And this one too:

It is clear however that the present mess has been predicated on one large falsehood. That is, that the broader you spread the risk and the more people you have participating in the risk, the lower the risk. This was the rationale for CDOs, ABS, CLOs and CDS too. Look how much these derivative cocktails are fetching now on the open market.

And so an industry predicated on its knowledge of savvy risk taking has spectacularly failed to handle this risk. Leveraging against mortgage asset values by major global financial institutions allowed them to borrow money and pocket the spread between the cost of this funding and they yield on their mortgage-backed securities. To protect against the risk of a downturn in the value of their assets, they took out insurance to protect them which could not make good on their obligations once defaults started to happen. It’s not just to do with subprime as other cheap financing was provided for companies although not to the same scale.

What a mess!! And so the hard part, what is to be done to clean up the mess (if anything!). Markets always overshoot. Fear is a very nasty emotion and we have a way to go to work out who is solvent and who is not. Nevertheless, as all this is happening so quickly, we have a way to fall yet as the doom and gloom will take time to dissipate. That is really scary. It will also take some time to play out as the debt instruments that have been created continually come up for refinancing.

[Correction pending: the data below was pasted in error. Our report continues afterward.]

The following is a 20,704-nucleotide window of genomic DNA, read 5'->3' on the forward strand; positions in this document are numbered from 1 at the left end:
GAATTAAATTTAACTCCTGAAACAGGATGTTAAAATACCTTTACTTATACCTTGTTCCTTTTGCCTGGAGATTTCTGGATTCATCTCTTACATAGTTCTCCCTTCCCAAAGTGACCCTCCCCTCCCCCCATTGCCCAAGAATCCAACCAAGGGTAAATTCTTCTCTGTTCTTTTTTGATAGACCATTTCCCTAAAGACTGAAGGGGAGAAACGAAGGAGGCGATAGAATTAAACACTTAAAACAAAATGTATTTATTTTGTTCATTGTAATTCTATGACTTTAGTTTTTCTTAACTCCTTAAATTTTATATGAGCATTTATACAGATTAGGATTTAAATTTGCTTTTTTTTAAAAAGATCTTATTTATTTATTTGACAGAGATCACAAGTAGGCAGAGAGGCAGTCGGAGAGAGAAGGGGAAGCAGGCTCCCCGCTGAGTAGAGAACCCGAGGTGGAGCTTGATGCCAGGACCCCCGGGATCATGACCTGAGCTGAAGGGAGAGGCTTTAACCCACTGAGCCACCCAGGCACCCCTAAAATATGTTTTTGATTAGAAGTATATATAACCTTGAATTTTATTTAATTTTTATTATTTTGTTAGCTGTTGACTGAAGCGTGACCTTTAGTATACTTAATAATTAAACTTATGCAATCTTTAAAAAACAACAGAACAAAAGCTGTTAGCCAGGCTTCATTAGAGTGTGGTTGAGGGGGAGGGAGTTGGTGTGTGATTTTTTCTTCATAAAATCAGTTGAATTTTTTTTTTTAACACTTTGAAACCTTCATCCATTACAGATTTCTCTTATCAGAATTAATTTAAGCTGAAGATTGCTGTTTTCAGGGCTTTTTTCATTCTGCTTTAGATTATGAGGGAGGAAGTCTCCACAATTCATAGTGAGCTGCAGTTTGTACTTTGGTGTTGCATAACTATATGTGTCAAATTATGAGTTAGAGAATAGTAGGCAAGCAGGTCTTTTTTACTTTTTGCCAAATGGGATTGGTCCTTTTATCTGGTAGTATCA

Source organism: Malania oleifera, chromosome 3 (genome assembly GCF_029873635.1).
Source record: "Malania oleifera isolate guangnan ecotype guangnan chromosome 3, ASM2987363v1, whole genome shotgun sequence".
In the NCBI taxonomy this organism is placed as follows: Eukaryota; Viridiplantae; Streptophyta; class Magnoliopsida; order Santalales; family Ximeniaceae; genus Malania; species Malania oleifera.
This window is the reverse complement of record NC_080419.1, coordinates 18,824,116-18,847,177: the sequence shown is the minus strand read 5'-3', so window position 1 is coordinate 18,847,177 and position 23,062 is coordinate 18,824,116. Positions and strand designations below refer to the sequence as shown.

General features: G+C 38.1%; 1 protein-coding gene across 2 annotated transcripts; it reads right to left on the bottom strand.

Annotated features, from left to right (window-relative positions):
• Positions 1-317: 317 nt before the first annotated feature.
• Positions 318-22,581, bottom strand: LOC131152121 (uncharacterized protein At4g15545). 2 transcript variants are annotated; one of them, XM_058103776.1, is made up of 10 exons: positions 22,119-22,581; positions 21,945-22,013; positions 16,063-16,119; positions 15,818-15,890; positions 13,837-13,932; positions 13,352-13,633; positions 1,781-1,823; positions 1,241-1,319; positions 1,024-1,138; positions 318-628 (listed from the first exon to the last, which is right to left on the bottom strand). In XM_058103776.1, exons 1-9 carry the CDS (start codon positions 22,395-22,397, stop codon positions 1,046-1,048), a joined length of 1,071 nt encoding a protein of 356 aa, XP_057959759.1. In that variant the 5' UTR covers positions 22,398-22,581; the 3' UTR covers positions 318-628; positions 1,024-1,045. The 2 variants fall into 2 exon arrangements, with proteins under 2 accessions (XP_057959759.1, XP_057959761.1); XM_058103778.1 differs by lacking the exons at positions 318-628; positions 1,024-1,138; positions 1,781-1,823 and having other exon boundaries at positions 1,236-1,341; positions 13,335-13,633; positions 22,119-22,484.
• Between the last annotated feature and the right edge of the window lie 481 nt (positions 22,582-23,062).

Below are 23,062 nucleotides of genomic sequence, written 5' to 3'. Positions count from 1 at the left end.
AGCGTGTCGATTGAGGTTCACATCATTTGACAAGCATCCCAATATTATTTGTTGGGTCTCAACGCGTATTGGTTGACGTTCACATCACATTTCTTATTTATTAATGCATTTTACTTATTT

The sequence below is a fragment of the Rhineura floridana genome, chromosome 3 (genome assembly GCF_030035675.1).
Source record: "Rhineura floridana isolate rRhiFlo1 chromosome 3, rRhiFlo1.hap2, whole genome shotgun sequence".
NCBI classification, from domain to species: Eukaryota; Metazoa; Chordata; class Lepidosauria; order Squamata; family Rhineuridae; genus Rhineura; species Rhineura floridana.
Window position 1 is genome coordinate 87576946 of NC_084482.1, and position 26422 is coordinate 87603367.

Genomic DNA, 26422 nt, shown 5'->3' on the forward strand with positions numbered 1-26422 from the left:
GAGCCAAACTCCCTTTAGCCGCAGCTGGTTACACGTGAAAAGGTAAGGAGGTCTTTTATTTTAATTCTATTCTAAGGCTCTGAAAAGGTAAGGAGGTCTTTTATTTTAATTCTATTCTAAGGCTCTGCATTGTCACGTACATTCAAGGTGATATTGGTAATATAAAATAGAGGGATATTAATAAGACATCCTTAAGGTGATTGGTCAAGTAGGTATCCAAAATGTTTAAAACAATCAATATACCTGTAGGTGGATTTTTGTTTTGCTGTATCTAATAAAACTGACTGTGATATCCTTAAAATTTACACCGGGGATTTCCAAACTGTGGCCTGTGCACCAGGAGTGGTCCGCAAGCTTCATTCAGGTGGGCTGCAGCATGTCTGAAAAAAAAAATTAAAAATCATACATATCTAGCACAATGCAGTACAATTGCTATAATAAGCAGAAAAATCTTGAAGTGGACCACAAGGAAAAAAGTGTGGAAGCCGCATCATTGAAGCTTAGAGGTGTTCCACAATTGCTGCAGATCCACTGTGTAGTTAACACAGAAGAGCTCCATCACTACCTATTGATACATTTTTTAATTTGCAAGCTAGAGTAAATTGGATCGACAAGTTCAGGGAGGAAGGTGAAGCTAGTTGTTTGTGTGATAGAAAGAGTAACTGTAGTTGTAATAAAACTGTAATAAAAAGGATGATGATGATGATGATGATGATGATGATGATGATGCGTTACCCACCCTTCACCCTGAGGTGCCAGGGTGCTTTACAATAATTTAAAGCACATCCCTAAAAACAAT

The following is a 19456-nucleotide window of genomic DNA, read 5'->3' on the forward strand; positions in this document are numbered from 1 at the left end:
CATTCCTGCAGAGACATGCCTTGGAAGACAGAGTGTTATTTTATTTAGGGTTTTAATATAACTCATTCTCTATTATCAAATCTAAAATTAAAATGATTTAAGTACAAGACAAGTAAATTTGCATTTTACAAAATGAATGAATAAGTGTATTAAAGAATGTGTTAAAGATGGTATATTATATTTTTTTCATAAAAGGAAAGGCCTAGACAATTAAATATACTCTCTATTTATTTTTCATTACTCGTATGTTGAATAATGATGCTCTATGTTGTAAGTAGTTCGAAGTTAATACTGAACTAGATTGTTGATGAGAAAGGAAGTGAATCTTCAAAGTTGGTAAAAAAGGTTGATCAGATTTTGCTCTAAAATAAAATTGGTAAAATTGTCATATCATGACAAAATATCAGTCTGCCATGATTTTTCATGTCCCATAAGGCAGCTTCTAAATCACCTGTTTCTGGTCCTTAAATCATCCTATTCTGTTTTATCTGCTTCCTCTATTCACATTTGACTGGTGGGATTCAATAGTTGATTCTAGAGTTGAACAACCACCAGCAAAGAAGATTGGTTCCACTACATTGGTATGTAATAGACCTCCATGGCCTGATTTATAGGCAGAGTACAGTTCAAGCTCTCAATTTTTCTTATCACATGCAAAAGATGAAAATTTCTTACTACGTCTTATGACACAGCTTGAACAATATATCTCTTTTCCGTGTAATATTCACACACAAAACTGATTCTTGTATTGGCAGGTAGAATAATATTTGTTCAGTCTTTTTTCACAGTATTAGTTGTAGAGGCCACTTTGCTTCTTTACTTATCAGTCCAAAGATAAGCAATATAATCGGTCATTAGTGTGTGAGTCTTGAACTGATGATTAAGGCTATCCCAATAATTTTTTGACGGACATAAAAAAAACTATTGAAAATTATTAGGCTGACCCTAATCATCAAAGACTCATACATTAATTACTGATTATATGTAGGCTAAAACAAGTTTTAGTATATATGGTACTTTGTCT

There will continue to be the need for government intervention to reduce the slowdown and then systemic reform so that it does not happen again. Also, there are opportunities now for counter-traditional strategic plays in different markets and many organisations are taking advantage of this crisis to buy cheap investments. For Australia, the dollar devaluation is a double whammy as repayments need to be made in US dollars and with talk of commodities exports being affected, the $A is heading south.

In the end, all us consumerists and innocent bystanders can do is watch this space. I am not an economist but I do see tough times ahead. There is still no real impact here in Dubai with lots of job and investment opportunities. And today, I am off to the best place in Dubai for a Friday brunch. Party while Rome burns? Another cognac while the Titanic sinks? Quite possibly.

And Tracey, another glass of Moet please!!

Here are some good references that I have found .–what-the-global-meltdown-means-20081006-4urk.html?page=-1